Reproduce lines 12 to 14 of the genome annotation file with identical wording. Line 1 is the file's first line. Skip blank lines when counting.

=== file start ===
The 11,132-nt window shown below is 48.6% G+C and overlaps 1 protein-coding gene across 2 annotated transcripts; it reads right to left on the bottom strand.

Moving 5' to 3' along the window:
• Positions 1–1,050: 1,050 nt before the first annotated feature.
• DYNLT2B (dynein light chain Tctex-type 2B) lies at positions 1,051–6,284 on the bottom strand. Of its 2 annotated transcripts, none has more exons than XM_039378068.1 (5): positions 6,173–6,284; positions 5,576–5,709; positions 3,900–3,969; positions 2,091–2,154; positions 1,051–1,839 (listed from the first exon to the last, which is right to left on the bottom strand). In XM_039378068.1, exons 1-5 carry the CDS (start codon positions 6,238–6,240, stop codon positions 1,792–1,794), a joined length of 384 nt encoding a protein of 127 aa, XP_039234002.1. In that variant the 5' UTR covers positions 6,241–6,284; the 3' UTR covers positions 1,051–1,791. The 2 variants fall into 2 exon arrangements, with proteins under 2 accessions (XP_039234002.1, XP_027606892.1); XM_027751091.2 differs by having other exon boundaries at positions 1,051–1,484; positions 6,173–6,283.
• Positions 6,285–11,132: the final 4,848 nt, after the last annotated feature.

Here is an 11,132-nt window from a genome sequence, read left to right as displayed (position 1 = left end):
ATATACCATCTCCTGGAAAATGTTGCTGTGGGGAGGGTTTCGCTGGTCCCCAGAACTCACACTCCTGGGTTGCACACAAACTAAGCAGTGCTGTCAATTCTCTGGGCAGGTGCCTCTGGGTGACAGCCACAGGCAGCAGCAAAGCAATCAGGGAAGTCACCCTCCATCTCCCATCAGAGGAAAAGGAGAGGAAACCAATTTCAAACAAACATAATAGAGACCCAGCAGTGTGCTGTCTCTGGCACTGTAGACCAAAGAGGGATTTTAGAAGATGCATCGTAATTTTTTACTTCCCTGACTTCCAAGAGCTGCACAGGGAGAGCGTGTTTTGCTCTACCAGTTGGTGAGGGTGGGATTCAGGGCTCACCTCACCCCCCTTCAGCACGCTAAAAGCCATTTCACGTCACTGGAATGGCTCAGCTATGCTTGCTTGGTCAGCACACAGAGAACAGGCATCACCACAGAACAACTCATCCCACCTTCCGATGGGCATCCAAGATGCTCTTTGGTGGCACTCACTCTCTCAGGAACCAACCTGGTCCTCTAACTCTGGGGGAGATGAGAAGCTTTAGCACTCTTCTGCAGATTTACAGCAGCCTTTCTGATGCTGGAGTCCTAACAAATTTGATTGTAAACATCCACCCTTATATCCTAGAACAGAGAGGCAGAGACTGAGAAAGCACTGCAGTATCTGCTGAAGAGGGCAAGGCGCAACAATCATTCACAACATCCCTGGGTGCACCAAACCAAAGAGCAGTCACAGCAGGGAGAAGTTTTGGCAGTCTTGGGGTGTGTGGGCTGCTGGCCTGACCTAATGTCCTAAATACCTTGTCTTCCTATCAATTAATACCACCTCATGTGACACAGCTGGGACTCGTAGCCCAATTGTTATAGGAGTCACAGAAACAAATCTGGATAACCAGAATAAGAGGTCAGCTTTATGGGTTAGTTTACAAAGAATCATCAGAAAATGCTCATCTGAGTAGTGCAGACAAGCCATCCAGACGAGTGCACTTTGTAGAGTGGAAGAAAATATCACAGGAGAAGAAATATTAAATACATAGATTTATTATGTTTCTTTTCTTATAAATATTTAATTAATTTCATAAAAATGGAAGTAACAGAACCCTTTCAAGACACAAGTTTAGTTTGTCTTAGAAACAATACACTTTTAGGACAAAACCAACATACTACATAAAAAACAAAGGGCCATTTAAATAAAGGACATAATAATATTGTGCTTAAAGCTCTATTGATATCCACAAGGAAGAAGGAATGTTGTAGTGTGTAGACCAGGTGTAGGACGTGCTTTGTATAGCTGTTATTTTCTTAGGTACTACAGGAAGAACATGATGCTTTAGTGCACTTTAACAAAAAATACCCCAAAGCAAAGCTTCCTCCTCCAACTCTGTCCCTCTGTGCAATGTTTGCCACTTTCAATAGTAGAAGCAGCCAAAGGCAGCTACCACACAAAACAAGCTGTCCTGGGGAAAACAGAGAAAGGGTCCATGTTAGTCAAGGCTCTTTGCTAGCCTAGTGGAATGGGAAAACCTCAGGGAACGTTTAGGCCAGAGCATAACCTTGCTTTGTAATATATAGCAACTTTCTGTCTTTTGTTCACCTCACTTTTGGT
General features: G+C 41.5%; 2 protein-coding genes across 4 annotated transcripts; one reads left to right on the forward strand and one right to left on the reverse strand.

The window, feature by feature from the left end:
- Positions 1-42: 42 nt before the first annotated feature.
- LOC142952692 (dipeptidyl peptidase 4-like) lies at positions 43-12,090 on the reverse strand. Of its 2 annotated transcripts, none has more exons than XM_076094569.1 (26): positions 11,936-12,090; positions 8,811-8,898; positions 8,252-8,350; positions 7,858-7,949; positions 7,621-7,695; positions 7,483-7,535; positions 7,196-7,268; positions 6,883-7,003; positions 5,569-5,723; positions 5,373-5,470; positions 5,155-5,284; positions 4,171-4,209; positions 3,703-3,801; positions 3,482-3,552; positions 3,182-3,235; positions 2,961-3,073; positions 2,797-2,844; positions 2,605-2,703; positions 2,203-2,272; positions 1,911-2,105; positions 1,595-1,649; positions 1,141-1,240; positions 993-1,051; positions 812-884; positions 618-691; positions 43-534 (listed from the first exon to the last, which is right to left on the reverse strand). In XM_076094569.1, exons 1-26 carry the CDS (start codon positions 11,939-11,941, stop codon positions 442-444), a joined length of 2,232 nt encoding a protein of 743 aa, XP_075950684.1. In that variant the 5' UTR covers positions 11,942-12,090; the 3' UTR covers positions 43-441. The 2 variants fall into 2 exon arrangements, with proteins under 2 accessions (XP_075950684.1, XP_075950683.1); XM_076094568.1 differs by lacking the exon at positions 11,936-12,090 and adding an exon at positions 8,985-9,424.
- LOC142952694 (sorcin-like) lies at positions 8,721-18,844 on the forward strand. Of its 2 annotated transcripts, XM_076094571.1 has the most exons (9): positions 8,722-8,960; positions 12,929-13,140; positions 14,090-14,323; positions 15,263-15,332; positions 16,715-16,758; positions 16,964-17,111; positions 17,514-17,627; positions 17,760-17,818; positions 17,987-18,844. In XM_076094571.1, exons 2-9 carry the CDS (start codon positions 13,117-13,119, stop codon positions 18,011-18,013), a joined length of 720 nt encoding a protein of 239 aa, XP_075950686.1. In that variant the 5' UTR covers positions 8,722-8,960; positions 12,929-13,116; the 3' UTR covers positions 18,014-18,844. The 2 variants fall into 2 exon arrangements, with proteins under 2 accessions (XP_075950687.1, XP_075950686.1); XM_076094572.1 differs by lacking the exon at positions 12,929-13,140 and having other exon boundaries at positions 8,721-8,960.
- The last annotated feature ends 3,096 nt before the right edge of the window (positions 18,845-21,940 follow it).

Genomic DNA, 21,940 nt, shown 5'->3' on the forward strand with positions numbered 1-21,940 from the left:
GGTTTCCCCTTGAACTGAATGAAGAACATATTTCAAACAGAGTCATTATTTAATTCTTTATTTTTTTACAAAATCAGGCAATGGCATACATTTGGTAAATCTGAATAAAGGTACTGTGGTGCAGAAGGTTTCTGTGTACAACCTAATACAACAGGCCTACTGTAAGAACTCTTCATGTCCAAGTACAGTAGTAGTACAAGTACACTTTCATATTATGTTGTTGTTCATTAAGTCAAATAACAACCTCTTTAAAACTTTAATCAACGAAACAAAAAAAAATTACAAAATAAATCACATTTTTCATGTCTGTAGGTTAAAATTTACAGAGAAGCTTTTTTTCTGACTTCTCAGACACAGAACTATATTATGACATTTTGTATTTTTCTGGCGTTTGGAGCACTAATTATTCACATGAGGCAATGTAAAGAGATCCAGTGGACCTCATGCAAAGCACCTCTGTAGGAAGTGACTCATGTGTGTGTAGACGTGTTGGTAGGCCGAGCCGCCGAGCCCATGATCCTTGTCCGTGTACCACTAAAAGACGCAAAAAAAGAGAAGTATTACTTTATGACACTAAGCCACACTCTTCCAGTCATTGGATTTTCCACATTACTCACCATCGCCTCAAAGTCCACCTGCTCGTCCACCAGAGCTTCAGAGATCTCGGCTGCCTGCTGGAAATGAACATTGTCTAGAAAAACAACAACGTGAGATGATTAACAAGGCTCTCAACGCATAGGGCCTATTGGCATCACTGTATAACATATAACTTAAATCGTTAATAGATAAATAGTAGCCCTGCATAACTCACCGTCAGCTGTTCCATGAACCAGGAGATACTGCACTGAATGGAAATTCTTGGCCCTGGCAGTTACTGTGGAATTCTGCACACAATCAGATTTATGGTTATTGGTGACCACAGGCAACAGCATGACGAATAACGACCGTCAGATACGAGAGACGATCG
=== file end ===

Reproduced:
- LOC142952694 (sorcin-like) lies at positions 8,721-18,844 on the forward strand. Of its 2 annotated transcripts, XM_076094571.1 has the most exons (9): positions 8,722-8,960; positions 12,929-13,140; positions 14,090-14,323; positions 15,263-15,332; positions 16,715-16,758; positions 16,964-17,111; positions 17,514-17,627; positions 17,760-17,818; positions 17,987-18,844. In XM_076094571.1, exons 2-9 carry the CDS (start codon positions 13,117-13,119, stop codon positions 18,011-18,013), a joined length of 720 nt encoding a protein of 239 aa, XP_075950686.1. In that variant the 5' UTR covers positions 8,722-8,960; positions 12,929-13,116; the 3' UTR covers positions 18,014-18,844. The 2 variants fall into 2 exon arrangements, with proteins under 2 accessions (XP_075950687.1, XP_075950686.1); XM_076094572.1 differs by lacking the exon at positions 12,929-13,140 and having other exon boundaries at positions 8,721-8,960.
- The last annotated feature ends 3,096 nt before the right edge of the window (positions 18,845-21,940 follow it).

Genomic DNA, 21,940 nt, shown 5'->3' on the forward strand with positions numbered 1-21,940 from the left: